New Beginning

This is the season of New Year’s resolutions and contemplating new beginnings. I admit that living in a northern state it can hard to think of new beginnings in the dead of winter. I’d rather be wrapped in a blanket with a cup of hot cocoa and reading a 19th century novel. New beginnings are for spring, not now.

But then the Holy Spirit draws my attention to who began His earthly life in very humble surroundings in this “dead” season of winter. Jesus. The author and perfecter of the greatest new beginning we can imagine.

Therefore, if anyone is in Christ, he is a new creation. The old has passed away; behold, the new has come. – 2 Corinthians 5:17

Because Christ was raised from the dead, we walk in newness of life. (Romans 6:4). We have put on the new self, created after the likeness of God in true righteousness and holiness. (Ephesians 4:24).

I can resolve to eat better, exercise more, spend less, work harder. But, despite my good intentions, all those resolutions quickly fail when they depend on my own efforts. As much as I would like to think otherwise, I don’t have it in me to create new beginnings. It is because of Jesus that my life changes. It is in that Christ Child, humbly born in the dead of winter, who later willingly was crucified to redeem us from our sins, and who gloriously resurrected to overcome death that resolutions are surpassed by transformation into new life.

 

 

For Unto Us A Child Is Born

Related image

13 So Boaz took Ruth, and she became his wife. And he went in to her, and the Lord gave her conception, and she bore a son. … They named him Obed. He was the father of Jesse, the father of David. (1) There shall come forth a shoot from the stump of Jesse, and a branch from his roots shall bear fruit. (2) 

26 In the sixth month the angel Gabriel was sent from God to a city of Galilee named Nazareth, 27 to a virgin betrothed to a man whose name was Joseph, of the house of David. And the virgin’s name was Mary. 28 And he came to her and said, “Greetings, O favored one, the Lord is with you!” 29 But she was greatly troubled at the saying, and tried to discern what sort of greeting this might be. 30 And the angel said to her, “Do not be afraid, Mary, for you have found favor with God. 31 And behold, you will conceive in your womb and bear a son, and you shall call his name Jesus. 32 He will be great and will be called the Son of the Most High. And the Lord God will give to him the throne of his father David, 33 and he will reign over the house of Jacob forever, and of his kingdom there will be no end.” 34 And Mary said to the angel, “How will this be, since I am a virgin?” 35 And the angel answered her, “The Holy Spirit will come upon you, and the power of the Most High will overshadow you; therefore the child to be born will be called holy—the Son of God. (3) 22 All this took place to fulfill what the Lord had spoken by the prophet: 23 “Behold, the virgin shall conceive and bear a son, and they shall call his name Immanuel” (which means, God with us). (4)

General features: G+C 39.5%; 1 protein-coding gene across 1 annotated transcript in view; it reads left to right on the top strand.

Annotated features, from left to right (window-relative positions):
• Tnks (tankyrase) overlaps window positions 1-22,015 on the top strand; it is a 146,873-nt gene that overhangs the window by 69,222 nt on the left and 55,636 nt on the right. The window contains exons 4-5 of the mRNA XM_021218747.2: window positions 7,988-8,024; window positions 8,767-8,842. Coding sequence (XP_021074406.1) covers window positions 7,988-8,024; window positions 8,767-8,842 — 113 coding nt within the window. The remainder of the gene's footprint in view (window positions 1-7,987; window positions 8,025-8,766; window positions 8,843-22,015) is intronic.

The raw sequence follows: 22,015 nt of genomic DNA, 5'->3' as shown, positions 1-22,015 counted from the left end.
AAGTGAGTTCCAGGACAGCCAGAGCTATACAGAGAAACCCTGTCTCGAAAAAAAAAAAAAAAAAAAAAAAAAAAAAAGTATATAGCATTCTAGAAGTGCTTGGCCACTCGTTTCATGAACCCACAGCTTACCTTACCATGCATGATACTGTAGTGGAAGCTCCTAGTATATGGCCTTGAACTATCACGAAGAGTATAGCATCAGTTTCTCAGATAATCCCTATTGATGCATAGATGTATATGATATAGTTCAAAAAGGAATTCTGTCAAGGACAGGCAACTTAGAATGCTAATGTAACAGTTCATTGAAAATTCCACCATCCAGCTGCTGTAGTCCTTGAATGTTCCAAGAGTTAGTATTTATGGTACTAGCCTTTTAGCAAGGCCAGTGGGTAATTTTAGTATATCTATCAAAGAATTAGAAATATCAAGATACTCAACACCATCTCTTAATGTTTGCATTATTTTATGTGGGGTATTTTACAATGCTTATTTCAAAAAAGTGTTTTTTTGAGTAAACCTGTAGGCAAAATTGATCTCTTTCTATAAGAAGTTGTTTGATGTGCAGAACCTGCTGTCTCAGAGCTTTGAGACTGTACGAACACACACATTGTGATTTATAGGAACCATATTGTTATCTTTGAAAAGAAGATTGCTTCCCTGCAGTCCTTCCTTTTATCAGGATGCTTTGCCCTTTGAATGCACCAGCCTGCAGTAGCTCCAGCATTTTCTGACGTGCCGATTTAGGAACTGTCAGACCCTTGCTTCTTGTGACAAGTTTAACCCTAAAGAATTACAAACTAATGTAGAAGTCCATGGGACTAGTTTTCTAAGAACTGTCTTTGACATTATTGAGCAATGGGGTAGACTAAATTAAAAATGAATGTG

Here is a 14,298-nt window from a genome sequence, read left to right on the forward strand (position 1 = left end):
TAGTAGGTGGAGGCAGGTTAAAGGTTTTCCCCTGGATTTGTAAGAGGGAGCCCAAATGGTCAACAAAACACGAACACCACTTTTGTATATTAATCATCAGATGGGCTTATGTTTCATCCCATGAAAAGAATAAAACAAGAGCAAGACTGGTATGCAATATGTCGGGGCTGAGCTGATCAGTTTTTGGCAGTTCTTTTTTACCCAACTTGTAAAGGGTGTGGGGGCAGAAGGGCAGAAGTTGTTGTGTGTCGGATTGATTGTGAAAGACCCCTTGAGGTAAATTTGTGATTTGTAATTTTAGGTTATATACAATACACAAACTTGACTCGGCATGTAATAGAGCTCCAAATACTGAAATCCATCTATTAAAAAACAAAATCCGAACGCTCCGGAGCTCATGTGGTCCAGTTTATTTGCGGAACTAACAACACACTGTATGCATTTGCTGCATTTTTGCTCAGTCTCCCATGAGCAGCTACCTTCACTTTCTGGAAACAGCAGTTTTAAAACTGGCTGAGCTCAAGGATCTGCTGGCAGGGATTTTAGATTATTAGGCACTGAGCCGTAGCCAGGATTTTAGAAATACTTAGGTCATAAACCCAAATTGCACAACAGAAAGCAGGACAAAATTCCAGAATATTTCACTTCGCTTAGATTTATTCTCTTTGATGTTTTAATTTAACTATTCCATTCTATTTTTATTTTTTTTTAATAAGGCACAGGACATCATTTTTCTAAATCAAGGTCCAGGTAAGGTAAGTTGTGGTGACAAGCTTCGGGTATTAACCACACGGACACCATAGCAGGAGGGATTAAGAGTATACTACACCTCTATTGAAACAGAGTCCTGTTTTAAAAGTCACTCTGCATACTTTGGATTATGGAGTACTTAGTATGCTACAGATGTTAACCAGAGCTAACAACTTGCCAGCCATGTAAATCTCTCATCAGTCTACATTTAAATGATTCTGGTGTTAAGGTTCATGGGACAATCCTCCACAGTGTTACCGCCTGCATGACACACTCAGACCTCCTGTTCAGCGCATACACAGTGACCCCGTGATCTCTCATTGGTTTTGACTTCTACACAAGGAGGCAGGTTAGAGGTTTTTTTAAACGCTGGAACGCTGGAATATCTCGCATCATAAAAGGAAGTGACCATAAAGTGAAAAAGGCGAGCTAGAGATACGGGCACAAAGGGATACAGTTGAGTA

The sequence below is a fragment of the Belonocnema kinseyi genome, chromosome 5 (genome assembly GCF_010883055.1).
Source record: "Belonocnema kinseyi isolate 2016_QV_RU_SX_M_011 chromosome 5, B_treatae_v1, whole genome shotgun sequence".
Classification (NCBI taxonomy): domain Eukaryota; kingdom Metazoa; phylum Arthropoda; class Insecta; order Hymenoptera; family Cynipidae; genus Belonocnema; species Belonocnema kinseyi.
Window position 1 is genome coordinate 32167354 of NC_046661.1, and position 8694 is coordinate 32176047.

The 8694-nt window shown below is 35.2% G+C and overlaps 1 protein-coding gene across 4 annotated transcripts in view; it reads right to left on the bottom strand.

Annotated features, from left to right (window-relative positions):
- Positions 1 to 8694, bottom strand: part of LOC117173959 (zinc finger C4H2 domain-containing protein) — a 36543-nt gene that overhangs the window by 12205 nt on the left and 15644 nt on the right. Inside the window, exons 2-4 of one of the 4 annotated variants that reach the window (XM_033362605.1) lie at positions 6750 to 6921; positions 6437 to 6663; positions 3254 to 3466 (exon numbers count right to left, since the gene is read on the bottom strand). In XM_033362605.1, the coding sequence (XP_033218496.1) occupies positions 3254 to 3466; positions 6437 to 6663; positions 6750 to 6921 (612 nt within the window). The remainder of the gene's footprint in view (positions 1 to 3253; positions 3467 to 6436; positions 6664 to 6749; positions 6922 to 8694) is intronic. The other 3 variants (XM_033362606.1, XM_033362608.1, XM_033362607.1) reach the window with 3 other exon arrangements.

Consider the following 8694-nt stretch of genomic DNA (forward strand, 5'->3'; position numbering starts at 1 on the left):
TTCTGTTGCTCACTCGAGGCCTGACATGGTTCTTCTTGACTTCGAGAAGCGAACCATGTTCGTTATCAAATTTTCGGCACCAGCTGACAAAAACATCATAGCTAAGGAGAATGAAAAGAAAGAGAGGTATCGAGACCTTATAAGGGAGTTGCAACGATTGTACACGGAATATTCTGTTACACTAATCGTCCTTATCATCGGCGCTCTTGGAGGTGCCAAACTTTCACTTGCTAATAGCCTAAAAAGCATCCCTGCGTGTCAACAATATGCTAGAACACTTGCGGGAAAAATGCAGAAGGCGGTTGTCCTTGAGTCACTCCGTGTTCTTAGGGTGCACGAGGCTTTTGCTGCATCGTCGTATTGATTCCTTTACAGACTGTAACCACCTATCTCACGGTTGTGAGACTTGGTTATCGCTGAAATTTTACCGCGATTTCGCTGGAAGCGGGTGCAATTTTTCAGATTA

And she gave birth to her firstborn son and wrapped him in swaddling cloths and laid him in a manger, because there was no place for them in the inn. And in the same region there were shepherds out in the field, keeping watch over their flock by night. And an angel of the Lord appeared to them, and the glory of the Lord shone around them, and they were filled with great fear. 10 And the angel said to them, “Fear not, for behold, I bring you good news of great joy that will be for all the people. 11 For unto you is born this day in the city of David a Savior, who is Christ the Lord. 12 And this will be a sign for you: you will find a baby wrapped in swaddling cloths and lying in a manger.”13 And suddenly there was with the angel a multitude of the heavenly host praising God and saying, 14 “Glory to God in the highest, and on earth peace among those with whom he is pleased!” (5)